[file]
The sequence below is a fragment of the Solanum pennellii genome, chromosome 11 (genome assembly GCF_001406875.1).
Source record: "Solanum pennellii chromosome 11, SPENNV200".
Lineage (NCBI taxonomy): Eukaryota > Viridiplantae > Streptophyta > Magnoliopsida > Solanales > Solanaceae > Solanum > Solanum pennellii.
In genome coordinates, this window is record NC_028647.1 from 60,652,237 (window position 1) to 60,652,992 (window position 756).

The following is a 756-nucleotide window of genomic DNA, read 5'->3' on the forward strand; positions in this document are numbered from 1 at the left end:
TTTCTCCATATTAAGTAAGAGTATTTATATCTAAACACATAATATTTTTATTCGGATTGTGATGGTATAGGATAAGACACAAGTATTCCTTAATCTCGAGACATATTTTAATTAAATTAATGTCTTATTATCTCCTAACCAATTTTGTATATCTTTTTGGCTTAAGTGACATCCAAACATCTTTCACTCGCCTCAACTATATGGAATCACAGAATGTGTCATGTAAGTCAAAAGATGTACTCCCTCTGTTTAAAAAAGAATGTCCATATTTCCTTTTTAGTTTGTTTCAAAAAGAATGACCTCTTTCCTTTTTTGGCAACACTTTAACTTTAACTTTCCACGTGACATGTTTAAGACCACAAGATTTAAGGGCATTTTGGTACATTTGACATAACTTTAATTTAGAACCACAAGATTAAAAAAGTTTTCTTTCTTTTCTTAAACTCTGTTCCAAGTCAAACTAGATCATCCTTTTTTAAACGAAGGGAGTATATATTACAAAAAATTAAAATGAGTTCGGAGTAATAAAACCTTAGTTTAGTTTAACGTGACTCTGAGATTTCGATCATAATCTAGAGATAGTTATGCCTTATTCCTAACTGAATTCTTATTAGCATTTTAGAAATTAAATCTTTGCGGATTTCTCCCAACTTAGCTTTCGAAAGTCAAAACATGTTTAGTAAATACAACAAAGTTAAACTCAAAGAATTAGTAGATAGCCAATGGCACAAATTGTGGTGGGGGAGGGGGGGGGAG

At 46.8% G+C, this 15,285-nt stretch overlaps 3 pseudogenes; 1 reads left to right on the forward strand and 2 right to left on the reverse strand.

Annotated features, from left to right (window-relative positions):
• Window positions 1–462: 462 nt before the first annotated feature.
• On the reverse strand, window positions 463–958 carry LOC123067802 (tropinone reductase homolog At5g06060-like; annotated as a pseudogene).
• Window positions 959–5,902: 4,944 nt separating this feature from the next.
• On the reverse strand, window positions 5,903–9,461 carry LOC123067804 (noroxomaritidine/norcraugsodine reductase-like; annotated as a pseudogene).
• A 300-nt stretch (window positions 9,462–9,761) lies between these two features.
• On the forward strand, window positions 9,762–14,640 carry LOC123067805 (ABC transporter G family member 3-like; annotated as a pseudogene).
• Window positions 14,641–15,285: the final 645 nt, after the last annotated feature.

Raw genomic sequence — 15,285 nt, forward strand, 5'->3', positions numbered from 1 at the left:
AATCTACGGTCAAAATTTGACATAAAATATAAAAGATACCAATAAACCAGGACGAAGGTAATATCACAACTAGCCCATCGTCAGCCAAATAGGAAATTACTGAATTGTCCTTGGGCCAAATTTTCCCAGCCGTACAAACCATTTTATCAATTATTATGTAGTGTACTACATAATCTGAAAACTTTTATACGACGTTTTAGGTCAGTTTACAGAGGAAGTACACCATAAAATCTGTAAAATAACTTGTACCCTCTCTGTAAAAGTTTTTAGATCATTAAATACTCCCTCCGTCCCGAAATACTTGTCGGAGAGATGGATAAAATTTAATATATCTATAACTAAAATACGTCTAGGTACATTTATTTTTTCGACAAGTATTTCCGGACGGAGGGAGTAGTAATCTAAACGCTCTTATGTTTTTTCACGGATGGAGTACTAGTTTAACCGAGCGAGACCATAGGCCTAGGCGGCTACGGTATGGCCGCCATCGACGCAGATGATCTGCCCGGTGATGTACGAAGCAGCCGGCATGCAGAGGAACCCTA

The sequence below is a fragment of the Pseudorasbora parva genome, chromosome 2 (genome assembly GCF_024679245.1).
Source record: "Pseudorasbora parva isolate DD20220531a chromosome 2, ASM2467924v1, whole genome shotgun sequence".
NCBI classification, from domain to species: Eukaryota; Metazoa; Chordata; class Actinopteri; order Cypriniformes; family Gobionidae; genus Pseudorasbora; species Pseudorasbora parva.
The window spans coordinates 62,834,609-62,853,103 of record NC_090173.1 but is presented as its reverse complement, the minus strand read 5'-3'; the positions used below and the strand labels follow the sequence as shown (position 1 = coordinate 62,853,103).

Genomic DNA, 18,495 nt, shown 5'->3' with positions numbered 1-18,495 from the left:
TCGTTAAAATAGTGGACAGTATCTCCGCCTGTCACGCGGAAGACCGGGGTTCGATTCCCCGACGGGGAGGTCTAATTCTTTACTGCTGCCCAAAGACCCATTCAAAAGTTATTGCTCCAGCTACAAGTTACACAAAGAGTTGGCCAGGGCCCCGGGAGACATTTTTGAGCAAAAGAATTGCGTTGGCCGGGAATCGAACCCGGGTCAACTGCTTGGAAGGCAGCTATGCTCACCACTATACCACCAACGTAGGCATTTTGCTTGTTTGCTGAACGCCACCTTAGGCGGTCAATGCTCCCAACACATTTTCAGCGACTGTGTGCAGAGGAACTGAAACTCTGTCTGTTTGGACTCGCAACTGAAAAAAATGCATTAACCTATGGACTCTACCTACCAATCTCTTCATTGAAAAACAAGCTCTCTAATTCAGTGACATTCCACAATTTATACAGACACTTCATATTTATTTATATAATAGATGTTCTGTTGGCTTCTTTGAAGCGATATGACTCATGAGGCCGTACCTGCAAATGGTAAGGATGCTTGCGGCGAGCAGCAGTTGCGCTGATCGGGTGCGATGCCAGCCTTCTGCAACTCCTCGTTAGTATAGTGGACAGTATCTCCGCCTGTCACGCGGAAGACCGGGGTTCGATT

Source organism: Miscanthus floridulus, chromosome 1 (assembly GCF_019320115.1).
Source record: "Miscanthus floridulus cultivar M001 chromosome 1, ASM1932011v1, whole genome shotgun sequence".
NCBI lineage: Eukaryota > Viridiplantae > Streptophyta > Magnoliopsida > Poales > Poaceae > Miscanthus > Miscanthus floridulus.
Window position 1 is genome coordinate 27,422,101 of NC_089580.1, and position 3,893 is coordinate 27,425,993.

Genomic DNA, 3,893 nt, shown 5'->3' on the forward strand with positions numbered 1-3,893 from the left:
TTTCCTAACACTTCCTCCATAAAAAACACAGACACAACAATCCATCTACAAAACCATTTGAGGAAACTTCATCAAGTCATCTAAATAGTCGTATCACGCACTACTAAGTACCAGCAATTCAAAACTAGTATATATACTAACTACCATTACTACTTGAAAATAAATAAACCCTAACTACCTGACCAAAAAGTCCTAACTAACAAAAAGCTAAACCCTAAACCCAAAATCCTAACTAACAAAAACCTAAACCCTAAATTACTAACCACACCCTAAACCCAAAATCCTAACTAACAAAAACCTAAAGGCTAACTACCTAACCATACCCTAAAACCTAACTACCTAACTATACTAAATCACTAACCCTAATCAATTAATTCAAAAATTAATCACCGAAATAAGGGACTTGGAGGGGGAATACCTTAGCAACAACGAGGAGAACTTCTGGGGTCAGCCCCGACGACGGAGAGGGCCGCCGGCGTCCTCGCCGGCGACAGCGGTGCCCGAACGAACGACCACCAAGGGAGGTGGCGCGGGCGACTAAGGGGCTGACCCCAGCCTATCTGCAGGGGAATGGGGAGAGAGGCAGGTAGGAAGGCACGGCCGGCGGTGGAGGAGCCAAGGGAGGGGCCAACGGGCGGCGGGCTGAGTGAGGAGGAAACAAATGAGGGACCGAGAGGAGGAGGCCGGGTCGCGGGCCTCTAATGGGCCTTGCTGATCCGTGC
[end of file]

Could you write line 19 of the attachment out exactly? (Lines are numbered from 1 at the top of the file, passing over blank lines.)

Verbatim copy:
Source record: "Pseudorasbora parva isolate DD20220531a chromosome 2, ASM2467924v1, whole genome shotgun sequence".